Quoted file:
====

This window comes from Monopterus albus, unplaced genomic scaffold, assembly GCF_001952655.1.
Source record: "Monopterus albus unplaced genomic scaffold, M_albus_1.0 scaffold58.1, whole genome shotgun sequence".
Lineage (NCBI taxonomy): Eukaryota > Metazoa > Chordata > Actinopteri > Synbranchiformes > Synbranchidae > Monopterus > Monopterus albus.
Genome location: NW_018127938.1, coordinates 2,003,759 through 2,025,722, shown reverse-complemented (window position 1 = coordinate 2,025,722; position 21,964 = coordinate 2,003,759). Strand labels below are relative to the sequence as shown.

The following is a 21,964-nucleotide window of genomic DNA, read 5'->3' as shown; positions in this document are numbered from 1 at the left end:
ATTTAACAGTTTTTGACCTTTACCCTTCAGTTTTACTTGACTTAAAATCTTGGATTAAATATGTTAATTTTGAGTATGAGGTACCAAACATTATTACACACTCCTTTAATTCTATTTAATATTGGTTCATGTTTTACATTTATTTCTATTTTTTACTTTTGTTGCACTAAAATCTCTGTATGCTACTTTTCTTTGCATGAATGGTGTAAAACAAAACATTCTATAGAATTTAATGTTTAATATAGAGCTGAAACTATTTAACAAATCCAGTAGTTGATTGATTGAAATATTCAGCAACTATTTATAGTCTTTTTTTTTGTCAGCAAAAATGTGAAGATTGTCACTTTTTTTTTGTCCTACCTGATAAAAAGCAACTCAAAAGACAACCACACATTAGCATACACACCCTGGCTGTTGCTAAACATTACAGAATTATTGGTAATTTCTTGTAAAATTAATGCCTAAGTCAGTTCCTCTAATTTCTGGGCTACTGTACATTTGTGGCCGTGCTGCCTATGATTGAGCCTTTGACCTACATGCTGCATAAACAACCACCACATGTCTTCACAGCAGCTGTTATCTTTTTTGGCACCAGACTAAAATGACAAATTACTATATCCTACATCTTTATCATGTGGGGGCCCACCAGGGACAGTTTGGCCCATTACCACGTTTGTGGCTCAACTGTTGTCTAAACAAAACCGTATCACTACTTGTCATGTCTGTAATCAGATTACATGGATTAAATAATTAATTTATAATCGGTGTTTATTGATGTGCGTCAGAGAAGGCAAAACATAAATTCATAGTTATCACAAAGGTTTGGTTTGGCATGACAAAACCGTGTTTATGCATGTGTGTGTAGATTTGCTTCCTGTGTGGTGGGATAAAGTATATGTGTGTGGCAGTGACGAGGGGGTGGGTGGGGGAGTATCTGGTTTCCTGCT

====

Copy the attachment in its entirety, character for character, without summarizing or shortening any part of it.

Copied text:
This window comes from Monopterus albus, unplaced genomic scaffold, assembly GCF_001952655.1.
Source record: "Monopterus albus unplaced genomic scaffold, M_albus_1.0 scaffold58.1, whole genome shotgun sequence".
Lineage (NCBI taxonomy): Eukaryota > Metazoa > Chordata > Actinopteri > Synbranchiformes > Synbranchidae > Monopterus > Monopterus albus.
Genome location: NW_018127938.1, coordinates 2,003,759 through 2,025,722, shown reverse-complemented (window position 1 = coordinate 2,025,722; position 21,964 = coordinate 2,003,759). Strand labels below are relative to the sequence as shown.

The following is a 21,964-nucleotide window of genomic DNA, read 5'->3' as shown; positions in this document are numbered from 1 at the left end:
ATTTAACAGTTTTTGACCTTTACCCTTCAGTTTTACTTGACTTAAAATCTTGGATTAAATATGTTAATTTTGAGTATGAGGTACCAAACATTATTACACACTCCTTTAATTCTATTTAATATTGGTTCATGTTTTACATTTATTTCTATTTTTTACTTTTGTTGCACTAAAATCTCTGTATGCTACTTTTCTTTGCATGAATGGTGTAAAACAAAACATTCTATAGAATTTAATGTTTAATATAGAGCTGAAACTATTTAACAAATCCAGTAGTTGATTGATTGAAATATTCAGCAACTATTTATAGTCTTTTTTTTTGTCAGCAAAAATGTGAAGATTGTCACTTTTTTTTTGTCCTACCTGATAAAAAGCAACTCAAAAGACAACCACACATTAGCATACACACCCTGGCTGTTGCTAAACATTACAGAATTATTGGTAATTTCTTGTAAAATTAATGCCTAAGTCAGTTCCTCTAATTTCTGGGCTACTGTACATTTGTGGCCGTGCTGCCTATGATTGAGCCTTTGACCTACATGCTGCATAAACAACCACCACATGTCTTCACAGCAGCTGTTATCTTTTTTGGCACCAGACTAAAATGACAAATTACTATATCCTACATCTTTATCATGTGGGGGCCCACCAGGGACAGTTTGGCCCATTACCACGTTTGTGGCTCAACTGTTGTCTAAACAAAACCGTATCACTACTTGTCATGTCTGTAATCAGATTACATGGATTAAATAATTAATTTATAATCGGTGTTTATTGATGTGCGTCAGAGAAGGCAAAACATAAATTCATAGTTATCACAAAGGTTTGGTTTGGCATGACAAAACCGTGTTTATGCATGTGTGTGTAGATTTGCTTCCTGTGTGGTGGGATAAAGTATATGTGTGTGGCAGTGACGAGGGGGTGGGTGGGGGAGTATCTGGTTTCCTGCT